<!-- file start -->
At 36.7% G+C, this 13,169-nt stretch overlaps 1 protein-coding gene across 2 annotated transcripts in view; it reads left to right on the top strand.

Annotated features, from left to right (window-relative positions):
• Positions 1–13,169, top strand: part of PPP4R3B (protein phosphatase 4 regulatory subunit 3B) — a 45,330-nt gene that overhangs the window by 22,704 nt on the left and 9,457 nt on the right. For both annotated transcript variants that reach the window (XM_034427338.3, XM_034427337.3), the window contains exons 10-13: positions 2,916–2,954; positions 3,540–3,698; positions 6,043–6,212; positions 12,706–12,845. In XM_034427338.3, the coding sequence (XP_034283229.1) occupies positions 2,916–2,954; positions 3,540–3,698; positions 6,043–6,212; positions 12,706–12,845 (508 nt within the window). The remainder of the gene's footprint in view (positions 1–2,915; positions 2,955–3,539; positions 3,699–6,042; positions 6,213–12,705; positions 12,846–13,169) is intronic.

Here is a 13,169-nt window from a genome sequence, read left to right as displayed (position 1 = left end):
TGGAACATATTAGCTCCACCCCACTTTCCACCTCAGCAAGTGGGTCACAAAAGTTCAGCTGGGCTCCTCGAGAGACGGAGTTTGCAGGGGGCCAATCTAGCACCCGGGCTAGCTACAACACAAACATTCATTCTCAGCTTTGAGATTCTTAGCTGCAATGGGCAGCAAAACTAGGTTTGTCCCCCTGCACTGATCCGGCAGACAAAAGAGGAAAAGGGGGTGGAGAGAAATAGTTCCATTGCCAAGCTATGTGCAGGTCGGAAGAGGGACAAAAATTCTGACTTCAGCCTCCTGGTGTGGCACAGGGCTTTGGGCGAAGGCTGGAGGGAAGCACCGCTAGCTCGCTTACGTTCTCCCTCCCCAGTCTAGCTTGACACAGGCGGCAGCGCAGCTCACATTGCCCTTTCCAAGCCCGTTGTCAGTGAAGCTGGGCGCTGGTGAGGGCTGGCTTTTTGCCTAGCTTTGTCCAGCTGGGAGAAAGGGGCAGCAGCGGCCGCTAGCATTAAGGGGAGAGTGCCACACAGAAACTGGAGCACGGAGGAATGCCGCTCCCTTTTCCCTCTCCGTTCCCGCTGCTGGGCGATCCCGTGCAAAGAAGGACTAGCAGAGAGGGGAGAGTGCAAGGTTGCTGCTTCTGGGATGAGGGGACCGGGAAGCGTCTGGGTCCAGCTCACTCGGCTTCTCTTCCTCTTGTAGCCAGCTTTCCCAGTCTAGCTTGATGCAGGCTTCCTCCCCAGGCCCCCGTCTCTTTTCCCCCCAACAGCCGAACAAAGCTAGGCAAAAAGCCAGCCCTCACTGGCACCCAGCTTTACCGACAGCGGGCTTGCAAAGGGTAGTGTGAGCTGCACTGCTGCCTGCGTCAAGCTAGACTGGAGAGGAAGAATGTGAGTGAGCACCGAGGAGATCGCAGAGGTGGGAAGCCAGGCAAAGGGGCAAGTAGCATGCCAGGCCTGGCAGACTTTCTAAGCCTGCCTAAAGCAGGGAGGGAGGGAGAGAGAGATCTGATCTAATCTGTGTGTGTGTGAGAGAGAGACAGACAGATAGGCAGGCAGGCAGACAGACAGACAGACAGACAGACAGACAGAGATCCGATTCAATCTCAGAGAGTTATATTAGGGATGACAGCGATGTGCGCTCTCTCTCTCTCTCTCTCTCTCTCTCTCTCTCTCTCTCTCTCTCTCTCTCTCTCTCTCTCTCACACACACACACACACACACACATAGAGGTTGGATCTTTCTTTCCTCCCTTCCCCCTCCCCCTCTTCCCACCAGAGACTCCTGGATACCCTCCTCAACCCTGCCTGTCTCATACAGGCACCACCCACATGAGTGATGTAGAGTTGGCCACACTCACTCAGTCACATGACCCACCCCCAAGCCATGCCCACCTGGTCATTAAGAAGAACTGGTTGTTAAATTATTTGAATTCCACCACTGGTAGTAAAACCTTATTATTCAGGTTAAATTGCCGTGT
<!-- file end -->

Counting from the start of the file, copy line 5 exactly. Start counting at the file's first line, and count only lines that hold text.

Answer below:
TGGAACATATTAGCTCCACCCCACTTTCCACCTCAGCAAGTGGGTCACAAAAGTTCAGCTGGGCTCCTCGAGAGACGGAGTTTGCAGGGGGCCAATCTAGCACCCGGGCTAGCTACAACACAAACATTCATTCTCAGCTTTGAGATTCTTAGCTGCAATGGGCAGCAAAACTAGGTTTGTCCCCCTGCACTGATCCGGCAGACAAAAGAGGAAAAGGGGGTGGAGAGAAATAGTTCCATTGCCAAGCTATGTGCAGGTCGGAAGAGGGACAAAAATTCTGACTTCAGCCTCCTGGTGTGGCACAGGGCTTTGGGCGAAGGCTGGAGGGAAGCACCGCTAGCTCGCTTACGTTCTCCCTCCCCAGTCTAGCTTGACACAGGCGGCAGCGCAGCTCACATTGCCCTTTCCAAGCCCGTTGTCAGTGAAGCTGGGCGCTGGTGAGGGCTGGCTTTTTGCCTAGCTTTGTCCAGCTGGGAGAAAGGGGCAGCAGCGGCCGCTAGCATTAAGGGGAGAGTGCCACACAGAAACTGGAGCACGGAGGAATGCCGCTCCCTTTTCCCTCTCCGTTCCCGCTGCTGGGCGATCCCGTGCAAAGAAGGACTAGCAGAGAGGGGAGAGTGCAAGGTTGCTGCTTCTGGGATGAGGGGACCGGGAAGCGTCTGGGTCCAGCTCACTCGGCTTCTCTTCCTCTTGTAGCCAGCTTTCCCAGTCTAGCTTGATGCAGGCTTCCTCCCCAGGCCCCCGTCTCTTTTCCCCCCAACAGCCGAACAAAGCTAGGCAAAAAGCCAGCCCTCACTGGCACCCAGCTTTACCGACAGCGGGCTTGCAAAGGGTAGTGTGAGCTGCACTGCTGCCTGCGTCAAGCTAGACTGGAGAGGAAGAATGTGAGTGAGCACCGAGGAGATCGCAGAGGTGGGAAGCCAGGCAAAGGGGCAAGTAGCATGCCAGGCCTGGCAGACTTTCTAAGCCTGCCTAAAGCAGGGAGGGAGGGAGAGAGAGATCTGATCTAATCTGTGTGTGTGTGAGAGAGAGACAGACAGATAGGCAGGCAGGCAGACAGACAGACAGACAGACAGACAGACAGAGATCCGATTCAATCTCAGAGAGTTATATTAGGGATGACAGCGATGTGCGCTCTCTCTCTCTCTCTCTCTCTCTCTCTCTCTCTCTCTCTCTCTCTCTCTCTCTCTCTCTCTCACACACACACACACACACACACATAGAGGTTGGATCTTTCTTTCCTCCCTTCCCCCTCCCCCTCTTCCCACCAGAGACTCCTGGATACCCTCCTCAACCCTGCCTGTCTCATACAGGCACCACCCACATGAGTGATGTAGAGTTGGCCACACTCACTCAGTCACATGACCCACCCCCAAGCCATGCCCACCTGGTCATTAAGAAGAACTGGTTGTTAAATTATTTGAATTCCACCACTGGTAGTAAAACCTTATTATTCAGGTTAAATTGCCGTGT